The latest numbers of confirmed COVID-19 cases in Canada as of 7:30 p.m. ET on Wednesday, March 3, 2021. There are 875,559 confirmed cases in Canada. _ Canada: 875,559 confirmed cases (29,930 active, 823,524 resolved, 22,105 deaths).*The total case count includes 13 confirmed cases among repatriated travellers. There were 2,812 new cases Wednesday. The rate of active cases is 78.75 per 100,000 people. Over the past seven days, there have been a total of 20,365 new cases. The seven-day rolling average of new cases is 2,909. There were 60 new reported deaths Wednesday. Over the past seven days there have been a total of 299 new reported deaths. The seven-day rolling average of new reported deaths is 43. The seven-day rolling average of the death rate is 0.11 per 100,000 people. The overall death rate is 58.16 per 100,000 people. There have been 24,676,396 tests completed. _ Newfoundland and Labrador: 997 confirmed cases (153 active, 838 resolved, six deaths). There were three new cases Wednesday. The rate of active cases is 29.3 per 100,000 people. Over the past seven days, there have been a total of 35 new cases. The seven-day rolling average of new cases is five. There were zero new reported deaths Wednesday. Over the past seven days there has been one new reported death. The seven-day rolling average of new reported deaths is zero. The seven-day rolling average of the death rate is 0.03 per 100,000 people. The overall death rate is 1.15 per 100,000 people. There have been 199,347 tests completed. _ Prince Edward Island: 137 confirmed cases (22 active, 115 resolved, zero deaths). There was one new case Wednesday. The rate of active cases is 13.78 per 100,000 people. Over the past seven days, there has been 20 new case. The seven-day rolling average of new cases is three. There have been no deaths reported over the past week. The overall death rate is zero per 100,000 people. There have been 107,377 tests completed. _ Nova Scotia: 1,646 confirmed cases (30 active, 1,551 resolved, 65 deaths). There were three new cases Wednesday. The rate of active cases is 3.06 per 100,000 people. Over the past seven days, there have been a total of 30 new cases. The seven-day rolling average of new cases is four. There have been no deaths reported over the past week. The overall death rate is 6.64 per 100,000 people. There have been 343,260 tests completed. _ New Brunswick: 1,438 confirmed cases (38 active, 1,372 resolved, 28 deaths). There were three new cases Wednesday. The rate of active cases is 4.86 per 100,000 people. Over the past seven days, there have been a total of 12 new cases. The seven-day rolling average of new cases is two. There were zero new reported deaths Wednesday. Over the past seven days there have been a total of two new reported deaths. The seven-day rolling average of new reported deaths is zero. The seven-day rolling average of the death rate is 0.04 per 100,000 people. The overall death rate is 3.58 per 100,000 people. There have been 238,399 tests completed. _ Quebec: 289,670 confirmed cases (7,336 active, 271,908 resolved, 10,426 deaths). There were 729 new cases Wednesday. The rate of active cases is 85.56 per 100,000 people. Over the past seven days, there have been a total of 5,198 new cases. The seven-day rolling average of new cases is 743. There were 19 new reported deaths Wednesday. Over the past seven days there have been a total of 81 new reported deaths. The seven-day rolling average of new reported deaths is 12. The seven-day rolling average of the death rate is 0.13 per 100,000 people. The overall death rate is 121.59 per 100,000 people. There have been 6,320,910 tests completed. _ Ontario: 303,763 confirmed cases (10,397 active, 286,352 resolved, 7,014 deaths). There were 958 new cases Wednesday. The rate of active cases is 70.56 per 100,000 people. Over the past seven days, there have been a total of 7,590 new cases. The seven-day rolling average of new cases is 1,084. There were 17 new reported deaths Wednesday. Over the past seven days there have been a total of 121 new reported deaths. The seven-day rolling average of new reported deaths is 17. The seven-day rolling average of the death rate is 0.12 per 100,000 people. The overall death rate is 47.6 per 100,000 people. There have been 10,964,481 tests completed. _ Manitoba: 32,000 confirmed cases (1,146 active, 29,953 resolved, 901 deaths). There were 50 new cases Wednesday. The rate of active cases is 83.09 per 100,000 people. Over the past seven days, there have been a total of 413 new cases. The seven-day rolling average of new cases is 59. There were three new reported deaths Wednesday. Over the past seven days there have been a total of 14 new reported deaths. The seven-day rolling average of new reported deaths is two. The seven-day rolling average of the death rate is 0.15 per 100,000 people. The overall death rate is 65.32 per 100,000 people. There have been 535,163 tests completed. _ Saskatchewan: 29,059 confirmed cases (1,431 active, 27,239 resolved, 389 deaths). There were 121 new cases Wednesday. The rate of active cases is 121.41 per 100,000 people. Over the past seven days, there have been a total of 1,079 new cases. The seven-day rolling average of new cases is 154. There were two new reported deaths Wednesday. Over the past seven days there have been a total of 10 new reported deaths. The seven-day rolling average of new reported deaths is one. The seven-day rolling average of the death rate is 0.12 per 100,000 people. The overall death rate is 33 per 100,000 people. There have been 579,326 tests completed. _ Alberta: 134,454 confirmed cases (4,649 active, 127,903 resolved, 1,902 deaths). There were 402 new cases Wednesday. The rate of active cases is 105.14 per 100,000 people. Over the past seven days, there have been a total of 2,421 new cases. The seven-day rolling average of new cases is 346. There were 12 new reported deaths Wednesday. Over the past seven days there have been a total of 36 new reported deaths. The seven-day rolling average of new reported deaths is five. The seven-day rolling average of the death rate is 0.12 per 100,000 people. The overall death rate is 43.01 per 100,000 people. There have been 3,414,903 tests completed. _ British Columbia: 81,909 confirmed cases (4,718 active, 75,819 resolved, 1,372 deaths). There were 542 new cases Wednesday. The rate of active cases is 91.65 per 100,000 people. Over the past seven days, there have been a total of 3,559 new cases. The seven-day rolling average of new cases is 508. There were seven new reported deaths Wednesday. Over the past seven days there have been a total of 34 new reported deaths. The seven-day rolling average of new reported deaths is five. The seven-day rolling average of the death rate is 0.09 per 100,000 people. The overall death rate is 26.65 per 100,000 people. There have been 1,941,589 tests completed. _ Yukon: 72 confirmed cases (zero active, 71 resolved, one deaths). There were zero new cases Wednesday. Over the past seven days, there have been a total of zero new cases. The seven-day rolling average of new cases is zero. There have been no deaths reported over the past week. The overall death rate is 2.38 per 100,000 people. There have been 8,183 tests completed. _ Northwest Territories: 42 confirmed cases (two active, 40 resolved, zero deaths). There were zero new cases Wednesday. The rate of active cases is 4.43 per 100,000 people. Over the past seven days, there have been a total of zero new cases. The seven-day rolling average of new cases is zero. There have been no deaths reported over the past week. The overall death rate is zero per 100,000 people. There have been 14,664 tests completed. _ Nunavut: 359 confirmed cases (eight active, 350 resolved, one deaths). There were zero new cases Wednesday. The rate of active cases is 20.33 per 100,000 people. Over the past seven days, there have been a total of eight new cases. The seven-day rolling average of new cases is one. There have been no deaths reported over the past week. The overall death rate is 2.54 per 100,000 people. There have been 8,718 tests completed. This report was automatically generated by The Canadian Press Digital Data Desk and was first published March 3, 2021. The Canadian Press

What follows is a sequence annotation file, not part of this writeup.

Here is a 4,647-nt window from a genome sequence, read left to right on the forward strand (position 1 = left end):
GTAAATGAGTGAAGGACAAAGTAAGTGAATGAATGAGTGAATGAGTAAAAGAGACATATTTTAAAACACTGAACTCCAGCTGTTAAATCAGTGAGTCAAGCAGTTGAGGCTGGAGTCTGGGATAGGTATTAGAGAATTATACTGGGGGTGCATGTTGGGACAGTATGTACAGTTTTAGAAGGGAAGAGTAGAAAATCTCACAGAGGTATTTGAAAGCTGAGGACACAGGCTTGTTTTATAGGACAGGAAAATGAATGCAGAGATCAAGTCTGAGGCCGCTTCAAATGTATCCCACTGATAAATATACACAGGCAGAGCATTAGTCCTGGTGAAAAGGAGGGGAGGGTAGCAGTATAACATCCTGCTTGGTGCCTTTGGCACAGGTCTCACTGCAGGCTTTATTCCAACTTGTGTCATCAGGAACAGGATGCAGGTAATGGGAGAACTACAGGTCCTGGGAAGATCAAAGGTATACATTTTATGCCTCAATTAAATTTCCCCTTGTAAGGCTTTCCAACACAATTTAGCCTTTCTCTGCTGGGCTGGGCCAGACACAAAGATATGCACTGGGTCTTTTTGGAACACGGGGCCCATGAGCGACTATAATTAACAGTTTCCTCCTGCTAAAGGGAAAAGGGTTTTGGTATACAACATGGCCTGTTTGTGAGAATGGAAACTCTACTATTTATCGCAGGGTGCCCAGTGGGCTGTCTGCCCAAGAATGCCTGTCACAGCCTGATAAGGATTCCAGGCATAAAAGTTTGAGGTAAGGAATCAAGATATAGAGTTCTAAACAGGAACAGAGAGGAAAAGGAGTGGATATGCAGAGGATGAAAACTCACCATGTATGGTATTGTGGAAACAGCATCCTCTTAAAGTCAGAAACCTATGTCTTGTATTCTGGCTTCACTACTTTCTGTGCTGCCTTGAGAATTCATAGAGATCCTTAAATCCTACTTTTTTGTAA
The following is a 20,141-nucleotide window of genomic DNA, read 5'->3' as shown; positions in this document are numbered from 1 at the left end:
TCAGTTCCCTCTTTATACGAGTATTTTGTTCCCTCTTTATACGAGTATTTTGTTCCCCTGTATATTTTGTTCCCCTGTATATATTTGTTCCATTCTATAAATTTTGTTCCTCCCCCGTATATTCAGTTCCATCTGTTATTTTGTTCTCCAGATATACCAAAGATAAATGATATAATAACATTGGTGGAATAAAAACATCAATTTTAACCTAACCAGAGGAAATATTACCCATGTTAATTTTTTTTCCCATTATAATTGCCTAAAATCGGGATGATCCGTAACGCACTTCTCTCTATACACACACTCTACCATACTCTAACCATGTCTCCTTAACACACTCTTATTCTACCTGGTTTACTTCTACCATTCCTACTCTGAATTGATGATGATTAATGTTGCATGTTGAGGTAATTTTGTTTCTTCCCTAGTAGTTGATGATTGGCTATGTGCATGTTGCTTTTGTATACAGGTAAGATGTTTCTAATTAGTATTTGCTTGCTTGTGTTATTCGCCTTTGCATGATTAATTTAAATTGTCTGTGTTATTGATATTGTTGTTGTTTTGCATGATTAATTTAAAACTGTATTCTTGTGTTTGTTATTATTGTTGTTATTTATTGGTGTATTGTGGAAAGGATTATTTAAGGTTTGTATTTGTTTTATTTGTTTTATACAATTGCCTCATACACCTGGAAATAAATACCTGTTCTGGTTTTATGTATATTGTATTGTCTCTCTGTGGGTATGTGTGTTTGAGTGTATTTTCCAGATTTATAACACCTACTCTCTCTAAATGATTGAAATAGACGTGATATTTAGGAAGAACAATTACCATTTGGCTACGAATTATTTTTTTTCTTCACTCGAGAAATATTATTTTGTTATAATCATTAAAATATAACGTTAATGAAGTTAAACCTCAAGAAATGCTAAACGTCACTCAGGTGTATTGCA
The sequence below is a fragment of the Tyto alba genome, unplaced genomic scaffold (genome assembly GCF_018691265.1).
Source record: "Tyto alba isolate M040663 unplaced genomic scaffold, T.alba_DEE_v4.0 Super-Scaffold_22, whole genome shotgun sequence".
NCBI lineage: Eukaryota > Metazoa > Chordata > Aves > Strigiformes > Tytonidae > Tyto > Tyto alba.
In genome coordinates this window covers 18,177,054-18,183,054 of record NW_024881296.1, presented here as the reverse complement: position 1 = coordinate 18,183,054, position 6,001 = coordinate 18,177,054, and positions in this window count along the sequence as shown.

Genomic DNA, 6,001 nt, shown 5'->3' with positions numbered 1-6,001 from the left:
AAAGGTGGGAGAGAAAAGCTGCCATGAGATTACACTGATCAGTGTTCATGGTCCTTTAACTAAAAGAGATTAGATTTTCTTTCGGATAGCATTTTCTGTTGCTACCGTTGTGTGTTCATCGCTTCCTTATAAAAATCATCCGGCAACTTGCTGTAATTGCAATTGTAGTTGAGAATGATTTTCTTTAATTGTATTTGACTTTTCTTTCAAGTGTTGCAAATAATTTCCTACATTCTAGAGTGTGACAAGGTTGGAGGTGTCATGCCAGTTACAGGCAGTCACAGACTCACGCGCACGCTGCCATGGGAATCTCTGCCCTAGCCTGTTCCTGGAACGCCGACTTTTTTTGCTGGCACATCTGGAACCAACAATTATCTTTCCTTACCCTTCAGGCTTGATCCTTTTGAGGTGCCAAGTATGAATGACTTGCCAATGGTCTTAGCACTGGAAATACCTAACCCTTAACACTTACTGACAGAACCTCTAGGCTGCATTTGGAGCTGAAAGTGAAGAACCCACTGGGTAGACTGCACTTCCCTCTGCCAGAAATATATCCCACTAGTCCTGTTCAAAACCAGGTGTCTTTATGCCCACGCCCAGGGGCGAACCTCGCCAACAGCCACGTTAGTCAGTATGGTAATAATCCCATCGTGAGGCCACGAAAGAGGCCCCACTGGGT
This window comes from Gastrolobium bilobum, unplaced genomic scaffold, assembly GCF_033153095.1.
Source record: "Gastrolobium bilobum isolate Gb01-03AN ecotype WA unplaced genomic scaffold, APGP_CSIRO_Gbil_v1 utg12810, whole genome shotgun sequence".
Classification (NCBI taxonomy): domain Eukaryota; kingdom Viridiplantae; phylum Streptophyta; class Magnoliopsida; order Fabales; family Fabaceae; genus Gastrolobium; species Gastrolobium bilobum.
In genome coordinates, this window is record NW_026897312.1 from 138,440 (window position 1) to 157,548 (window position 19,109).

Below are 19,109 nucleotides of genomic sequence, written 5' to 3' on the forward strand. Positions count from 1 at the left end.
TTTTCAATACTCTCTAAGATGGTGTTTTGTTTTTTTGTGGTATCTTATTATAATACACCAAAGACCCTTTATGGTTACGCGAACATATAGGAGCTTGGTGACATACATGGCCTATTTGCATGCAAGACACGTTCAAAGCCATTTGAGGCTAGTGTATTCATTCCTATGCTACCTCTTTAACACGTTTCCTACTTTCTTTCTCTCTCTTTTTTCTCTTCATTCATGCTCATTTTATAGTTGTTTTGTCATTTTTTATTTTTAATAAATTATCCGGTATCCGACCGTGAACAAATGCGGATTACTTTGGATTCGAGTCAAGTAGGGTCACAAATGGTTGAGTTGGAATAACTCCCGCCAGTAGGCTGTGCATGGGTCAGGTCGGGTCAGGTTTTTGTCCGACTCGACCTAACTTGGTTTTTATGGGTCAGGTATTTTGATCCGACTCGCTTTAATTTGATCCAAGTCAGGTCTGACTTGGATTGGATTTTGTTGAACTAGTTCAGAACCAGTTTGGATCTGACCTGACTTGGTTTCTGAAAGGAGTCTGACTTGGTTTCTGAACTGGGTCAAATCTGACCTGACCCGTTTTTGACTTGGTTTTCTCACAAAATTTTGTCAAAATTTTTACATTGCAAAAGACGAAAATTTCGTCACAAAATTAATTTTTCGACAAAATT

Pembroke – It’s back to the drawing board for the County of Renfrew Official Plan(OP) with a few changes still needed at the committee level and then back to Renfrew County Council before more distribution to municipalities and an eventual public meeting. “I’m not prepared to have this endorsed to commenting agencies until the council of the County of Renfrew is satisfied,” said Admaston/Bromley Mayor Michael Donohue last Wednesday at a virtual county council meeting after pointing out some of the changes councillors were told were made were either vague or not outlined in the document. One issue was the OP amendment councillors had received as part of their packet had undergone additional tweaking by staff. While some areas of concern were eliminated others were being studied on a case-by-case basis and Mayor Donohue said one concern was the document needed to be clearer before it was passed on to municipalities and other agencies for comment. “Agricultural land is deserving of protection or it is not,” he noted. The result is this Official Plan amendment, which is very much a living document, will not be approved very quickly. The most contentious issues appear to be the agricultural designation of some properties as well as the deer yards in Killaloe, Hagarty and Richards, but many of the other areas which had created concern and angst in the community have been resolved. These include the one kilometre development buffer around urban communities and some of the mapping which is now just being used as a guide instead of triggering an automatic study. Mayor Donohue’s resolution to send it back to the Community Development committee and then return to county council was overwhelmingly endorsed by the mayors and reeves. This is despite the fact county staff, including CAO Paul Moreau, re-iterated the intent had never been to approve the document but rather to keep the commenting process ongoing. “This is a resolution that keeps the process moving forward,” the CAO said of the original resolution to send the draft amendment out to commenting groups. Director of Development and Property, Craig Kelley, had the task of outlining the changes made to the Official Plan amendment, including several which were not in the document councillors had before him. He stressed the intent by county staff was to help the county grow. “We are development friendly, but it is just a matter of working within the Provincial Policy Statement (PPS),” he said. Some of the changes he highlighted included secondary dwelling units being allowed on properties. “We’ve heard of many folks who want to bring additional family members to the area,” he said. “It does allow an additional housing unit outside the primary dwelling.” This could keep a family on the farm for example in a separate home. This will all be subject to local zoning by-laws by lower-tier municipalities, he added. The fringe development issue, where the county had recommended any development within a kilometre of urban centres be restricted to allow for the possible expansion of water/sewer services, has all but been removed. While the councillors had the information in the packet it would be narrowed down to 500 metres outside an urban limit, Mr. Kelley said staff now recommended the removal of this policy. “We talked about one kilometre or 500 metres,” he said. “We understand the tone against. At this time, we’d like to remove this proposal.” However, he said this is an issue which still needs to be considered. “When it comes to development in the fringe, we will work with the proponent and the municipality to see if it is the best fit,” he said. A growth friendly change was small housing developments on private roads which would also be for small housing groupings on private roads, he said. As well, the aggregate layer is now considered information only and does not constrain development. One issue of ongoing contention is the designation of new agricultural land in Horton Township. Mr. Kelley said staff needs direction on this. “We have to strike a balance between the PPS and what county council would like us to do,” he stressed. “We are seeing rural growth. We get it.” The planning department is receiving between two and three inquiries a day and is quite busy, he added. Warden Debbie Robinson said it is important not to focus on a confrontational environment with the Official Plan amendment. “It is not council against staff,” she said. “We are trying to work together.” Renfrew Reeve Peter Emon said residents need to recognize the county has to work within constraints set out by the province. “The County of Renfrew cannot just rip up the Provincial Policy Statement nor can they ignore the Planning Act,” he said. “We are bound by that.” He said the changes made to the plan made it “a pretty positive day. We managed to whittle down a number of contentious issues. I am a lot more hopeful today than I was six weeks ago.” Constraints on Development Horton Mayor David Bennett said while he was glad to see some things removed from the plan, like the buffer around rural areas for development, he still had major concerns about the designation of agricultural land in his township. He said his municipality has hired a consultant to study the agriculture designation. He pointed out there is no supporting documentation showing why this land was designated as prime agriculture. “It is very difficult to drive across Horton and say this is number one land,” he said. “There is no justification for a lot of that.” If the land remains designated as agriculture it will be impossible to do development there, he said. “We see this as the future for Horton,” he said. “The highway was our economic growth. When you look at the mapping, agriculture has put a rope around growth.” Understanding why some properties were designated as agriculture is baffling to him, he said. “The government flew over on a 747 and saw a piece of green land and decided it was agricultural,” he said. Killaloe, Hagarty and Richards Mayor Janice Tiedje was also outspoken in her concerns. Agreeing with Mayor Bennett, she said she was happy to see some changes to the plan including the removal of the development barrier outside urban centres. “I’m very happy to hear by the stroke of a pen you removed the one kilometre buffer from the village,” she said. Her issue continues to be the map which shows most of her municipality designated as a deer yard. This covers about 80 per cent of the township, she said. “You took a little bit away,” she admitted. “But I have to show objection to that habitat in my township. I cannot justify to anybody the need for that.” North Algona Wilberforce Mayor James Brose said he also has an issue with mapping. He pointed out there were areas identified as agriculture which should not be classified as such. “My concern is it further restricts our opportunity for development in our municipality,” he said. “We are looking to create opportunities for developers. “If we restrict further it hinders our opportunity for development and to keep our taxes at a reasonable level,” he said. Council then proceeded to vote on the move by Mayor Donohue to have the document sent back to the committee level. Mayor Tiedje asked for a recorded vote. While the vast majority of council agreed to send it back, some argued for continuing the process by having the document distributed for more comments now. “This is not a perfect document,” Reeve Emon admitted, saying it was important to get the information out and then focus on the irritants. “Part of our struggle is it has been so prolonged,” he said. “I’d like to keep moving if we can because we have had some successes.” In the end, council agreed to send it back to the committee level. Warden Robinson told the Leader later there had been some widespread concern because the document shown in the packet to the councillors was not what was presented on Wednesday. “So, staff were asked to clean it up a bit and go to committee and back to county,” she said. As well, there might be the opportunity to already hear from the consultant hired by Horton looking into the agricultural lands. Warden Robinson said council wants to have a workable document. “We are taking this seriously,” she said. “Once we have a reasonable draft, we will send it out, but it has to go to the province for comments.” While the county has been given some discretion, this is not a carte blanche to do whatever it wants, she stressed. “We still have a Provincial Policy Statement we must adhere to,” she said. “We need to use working which allows some flexibility to grow. We don’t have the ultimate authority to scrap the Provincial Policy Statement.” Debbi Christinck, Local Journalism Initiative Reporter, The Eganville Leader